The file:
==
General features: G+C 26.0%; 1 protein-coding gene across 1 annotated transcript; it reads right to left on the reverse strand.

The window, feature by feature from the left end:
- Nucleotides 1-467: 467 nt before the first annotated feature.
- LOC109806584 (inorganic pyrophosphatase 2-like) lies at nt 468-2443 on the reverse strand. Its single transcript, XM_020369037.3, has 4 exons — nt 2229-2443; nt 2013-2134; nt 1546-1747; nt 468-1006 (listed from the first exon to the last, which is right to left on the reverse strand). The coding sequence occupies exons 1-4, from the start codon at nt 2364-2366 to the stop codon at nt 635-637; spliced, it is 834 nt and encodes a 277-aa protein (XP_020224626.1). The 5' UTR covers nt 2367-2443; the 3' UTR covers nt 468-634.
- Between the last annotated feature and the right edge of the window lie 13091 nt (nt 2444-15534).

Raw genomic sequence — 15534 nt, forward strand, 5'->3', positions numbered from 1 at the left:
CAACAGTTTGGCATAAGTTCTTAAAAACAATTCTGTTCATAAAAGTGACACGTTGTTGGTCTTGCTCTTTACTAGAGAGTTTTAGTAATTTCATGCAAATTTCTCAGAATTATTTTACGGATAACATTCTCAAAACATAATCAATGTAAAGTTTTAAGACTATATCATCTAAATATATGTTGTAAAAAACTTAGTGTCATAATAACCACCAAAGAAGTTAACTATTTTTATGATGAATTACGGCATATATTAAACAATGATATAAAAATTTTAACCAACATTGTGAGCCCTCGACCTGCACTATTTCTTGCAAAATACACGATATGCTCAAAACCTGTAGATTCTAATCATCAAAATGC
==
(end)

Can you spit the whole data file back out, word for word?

General features: G+C 26.0%; 1 protein-coding gene across 1 annotated transcript; it reads right to left on the reverse strand.

The window, feature by feature from the left end:
- Nucleotides 1-467: 467 nt before the first annotated feature.
- LOC109806584 (inorganic pyrophosphatase 2-like) lies at nt 468-2443 on the reverse strand. Its single transcript, XM_020369037.3, has 4 exons — nt 2229-2443; nt 2013-2134; nt 1546-1747; nt 468-1006 (listed from the first exon to the last, which is right to left on the reverse strand). The coding sequence occupies exons 1-4, from the start codon at nt 2364-2366 to the stop codon at nt 635-637; spliced, it is 834 nt and encodes a 277-aa protein (XP_020224626.1). The 5' UTR covers nt 2367-2443; the 3' UTR covers nt 468-634.
- Between the last annotated feature and the right edge of the window lie 13091 nt (nt 2444-15534).

Raw genomic sequence — 15534 nt, forward strand, 5'->3', positions numbered from 1 at the left:
CAACAGTTTGGCATAAGTTCTTAAAAACAATTCTGTTCATAAAAGTGACACGTTGTTGGTCTTGCTCTTTACTAGAGAGTTTTAGTAATTTCATGCAAATTTCTCAGAATTATTTTACGGATAACATTCTCAAAACATAATCAATGTAAAGTTTTAAGACTATATCATCTAAATATATGTTGTAAAAAACTTAGTGTCATAATAACCACCAAAGAAGTTAACTATTTTTATGATGAATTACGGCATATATTAAACAATGATATAAAAATTTTAACCAACATTGTGAGCCCTCGACCTGCACTATTTCTTGCAAAATACACGATATGCTCAAAACCTGTAGATTCTAATCATCAAAATGC